Game Changing? Drug-Using Pro Athlete Continues As Product Spokesman

Most people in this country have probably never heard of Tom Boonen.

Yet he is breaking new ground as an athlete and a TV spokesman -- something sports personalities who front consumer products should take notice of.  Especially every athlete who has had a little too much to drink, has been caught speeding, or had one illicit drug floating around his system.

Boonen is a Belgian professional road champion cyclist on the Pro Tour team called Quick Step. He has won big-time competitions like the sprinters' green jersey in the Tour de France, the classic Paris-Roubaix (twice), Tour of Flanders (twice), and the World Championships. In Europe, Boonen is a superstar athlete.

Recently he tested positive for cocaine -- which in most of the cycling world is considered with a shrug of the shoulders because it isn't a performance-enhancing drug like EPO and artificial testosterone.  It's just an illegal recreational drug.

Boonen appears in TV commercials running in this country for Specialized bikes, a brand that is also a sponsor of Boonen's team. In the niche market of road bicycles and road bike races, these commercials don't have a wide-ranging media plan.

Specialized ads have been running on Versus, the sports cable network that airs bike racing events including the Tour de France. But here's the kicker. Those commercials have continued to run after news of Boonen's cocaine use. The commercials have also been running on digital TV outlets, like Jump TV's destination.

This breaks new ground. Big U.S. marketers would almost always pull advertising when troubling news of a sports celebrity spokesman hits -- especially those who are big-name players in iconic sports.

TV marketers say they typically never take real sides in these issues --  at least initially. Instead, they let the sports authorities and legal system do the work. Sports-related advertisers might "suspend" a campaign waiting for system to work its way through issues.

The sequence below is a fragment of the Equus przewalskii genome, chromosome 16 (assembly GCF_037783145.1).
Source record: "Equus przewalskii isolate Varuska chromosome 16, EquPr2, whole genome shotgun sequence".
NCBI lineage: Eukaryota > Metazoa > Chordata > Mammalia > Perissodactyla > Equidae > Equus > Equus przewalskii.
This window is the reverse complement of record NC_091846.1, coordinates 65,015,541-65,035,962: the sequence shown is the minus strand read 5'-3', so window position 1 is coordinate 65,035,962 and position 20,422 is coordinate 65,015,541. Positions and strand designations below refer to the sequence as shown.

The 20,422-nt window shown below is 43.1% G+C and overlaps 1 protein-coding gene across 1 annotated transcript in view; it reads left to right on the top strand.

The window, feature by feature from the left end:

In contacting Specialized, a spokesman explained his company's decision to keep the ads on the air. He reiterated the Quick Step team's explanation that Boonen had had an "out of competition" test, that the abuse wasn't about helping his performance, and that commercial really focuses on the "bike." The spokesman also said the media buy on Versus, for example, was already in place.

In some ways the company should be lauded for keeping its commercial running with its less-than-perfect spokesman. Sometimes there are mistakes not only with the athlete but with the tests involved. Life is complicated. Show it, deal with it, and sell product.

For its part, Versus doesn't turn away from the issue either. It becomes one of the first sports networks to address the drugs and sports issues in an upfront way with its "Take Back the Tour" on-air promo campaign for the Tour de France.

Marketing executives might snicker that Specialized is a small company and doesn't want to waste media dollars and valuable marketing time in a key time of year. Others might say Specialized should do what a bigger marketer might --  pull the spots. If not, Boonen's cocaine association could rub off onto the profile of Specialized products.  

Next week, Versus begins coverage of its marquee cycling event, the Tour de France, which, over the last few years, has had to deal with a series of disrupting high-profile drug news and scandals.

The Tour de France organizer, Amaury Sport Organisation, isn't allowing Boonen to compete. Specialized didn't say whether the Boonen ad would continue to run during the big telecast, but did note it would probably show off some new creative.

We'll be watching -- and hopefully not spinning our wheels



Next story loading loading..